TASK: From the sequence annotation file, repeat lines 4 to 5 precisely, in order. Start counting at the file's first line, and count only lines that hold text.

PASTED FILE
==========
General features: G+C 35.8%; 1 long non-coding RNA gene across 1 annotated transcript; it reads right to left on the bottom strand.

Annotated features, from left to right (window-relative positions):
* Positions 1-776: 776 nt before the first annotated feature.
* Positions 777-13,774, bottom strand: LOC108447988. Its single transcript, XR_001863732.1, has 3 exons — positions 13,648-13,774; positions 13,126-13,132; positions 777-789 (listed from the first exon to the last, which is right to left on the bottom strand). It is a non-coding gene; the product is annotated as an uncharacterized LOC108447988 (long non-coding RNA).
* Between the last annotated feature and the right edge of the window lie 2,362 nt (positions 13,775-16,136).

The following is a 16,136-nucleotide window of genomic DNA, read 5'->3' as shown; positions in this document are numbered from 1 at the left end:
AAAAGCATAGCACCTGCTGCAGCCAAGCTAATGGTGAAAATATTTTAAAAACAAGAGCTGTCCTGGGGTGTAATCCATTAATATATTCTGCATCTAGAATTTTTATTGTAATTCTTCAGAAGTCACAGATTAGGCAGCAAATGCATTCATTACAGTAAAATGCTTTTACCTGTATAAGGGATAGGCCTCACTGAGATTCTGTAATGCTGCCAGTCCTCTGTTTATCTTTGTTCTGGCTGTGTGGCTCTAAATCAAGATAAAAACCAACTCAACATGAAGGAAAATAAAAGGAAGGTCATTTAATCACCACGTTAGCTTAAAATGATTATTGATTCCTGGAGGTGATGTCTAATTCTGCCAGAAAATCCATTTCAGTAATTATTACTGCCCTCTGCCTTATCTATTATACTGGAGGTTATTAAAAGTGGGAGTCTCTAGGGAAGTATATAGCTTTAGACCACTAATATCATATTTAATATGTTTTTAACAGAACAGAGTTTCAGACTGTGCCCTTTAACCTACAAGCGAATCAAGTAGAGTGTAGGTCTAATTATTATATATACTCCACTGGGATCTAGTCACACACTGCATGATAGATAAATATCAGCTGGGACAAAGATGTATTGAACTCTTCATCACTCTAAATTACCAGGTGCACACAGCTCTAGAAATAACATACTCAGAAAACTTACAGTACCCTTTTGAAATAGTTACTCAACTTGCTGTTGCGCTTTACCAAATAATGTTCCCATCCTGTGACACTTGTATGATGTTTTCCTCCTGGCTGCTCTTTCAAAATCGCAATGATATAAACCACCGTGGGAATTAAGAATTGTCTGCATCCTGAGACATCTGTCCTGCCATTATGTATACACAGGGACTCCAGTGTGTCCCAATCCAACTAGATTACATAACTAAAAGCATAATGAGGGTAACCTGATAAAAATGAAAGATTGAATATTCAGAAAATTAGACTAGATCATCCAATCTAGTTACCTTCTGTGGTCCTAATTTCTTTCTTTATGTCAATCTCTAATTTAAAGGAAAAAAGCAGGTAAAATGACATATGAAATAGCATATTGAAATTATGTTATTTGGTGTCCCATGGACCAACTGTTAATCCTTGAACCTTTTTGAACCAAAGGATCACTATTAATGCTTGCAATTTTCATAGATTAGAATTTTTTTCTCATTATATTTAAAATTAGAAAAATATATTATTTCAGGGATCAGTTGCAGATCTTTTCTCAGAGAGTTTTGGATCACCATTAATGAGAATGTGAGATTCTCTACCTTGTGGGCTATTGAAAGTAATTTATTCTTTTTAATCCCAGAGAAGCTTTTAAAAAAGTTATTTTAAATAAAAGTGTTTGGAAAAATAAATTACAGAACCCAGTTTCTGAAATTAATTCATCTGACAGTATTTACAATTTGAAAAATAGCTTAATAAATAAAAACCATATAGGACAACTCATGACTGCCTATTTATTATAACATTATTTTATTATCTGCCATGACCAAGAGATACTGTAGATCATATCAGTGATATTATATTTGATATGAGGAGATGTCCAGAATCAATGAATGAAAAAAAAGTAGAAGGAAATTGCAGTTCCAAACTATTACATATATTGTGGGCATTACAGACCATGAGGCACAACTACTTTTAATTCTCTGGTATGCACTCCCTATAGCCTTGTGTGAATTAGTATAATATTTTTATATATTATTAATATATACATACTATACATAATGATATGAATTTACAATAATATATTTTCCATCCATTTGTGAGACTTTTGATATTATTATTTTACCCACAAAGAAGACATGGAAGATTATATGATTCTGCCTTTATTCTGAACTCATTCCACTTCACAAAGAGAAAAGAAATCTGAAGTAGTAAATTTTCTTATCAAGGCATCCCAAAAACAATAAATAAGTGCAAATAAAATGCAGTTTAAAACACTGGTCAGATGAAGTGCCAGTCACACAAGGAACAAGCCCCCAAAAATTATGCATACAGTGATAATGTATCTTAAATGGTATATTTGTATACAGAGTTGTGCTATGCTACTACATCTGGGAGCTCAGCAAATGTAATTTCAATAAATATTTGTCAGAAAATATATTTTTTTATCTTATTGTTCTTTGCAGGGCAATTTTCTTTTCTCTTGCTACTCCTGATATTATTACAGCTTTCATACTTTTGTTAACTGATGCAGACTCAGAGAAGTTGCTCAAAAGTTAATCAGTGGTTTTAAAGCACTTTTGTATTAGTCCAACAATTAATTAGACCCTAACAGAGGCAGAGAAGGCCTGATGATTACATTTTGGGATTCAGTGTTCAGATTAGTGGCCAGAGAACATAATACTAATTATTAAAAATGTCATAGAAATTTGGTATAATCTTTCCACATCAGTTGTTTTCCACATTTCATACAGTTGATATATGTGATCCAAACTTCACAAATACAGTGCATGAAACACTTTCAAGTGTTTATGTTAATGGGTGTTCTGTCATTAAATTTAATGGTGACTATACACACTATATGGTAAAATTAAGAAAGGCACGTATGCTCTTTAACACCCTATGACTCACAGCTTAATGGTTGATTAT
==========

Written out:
* Positions 777-13,774, bottom strand: LOC108447988. Its single transcript, XR_001863732.1, has 3 exons — positions 13,648-13,774; positions 13,126-13,132; positions 777-789 (listed from the first exon to the last, which is right to left on the bottom strand). It is a non-coding gene; the product is annotated as an uncharacterized LOC108447988 (long non-coding RNA).
* Between the last annotated feature and the right edge of the window lie 2,362 nt (positions 13,775-16,136).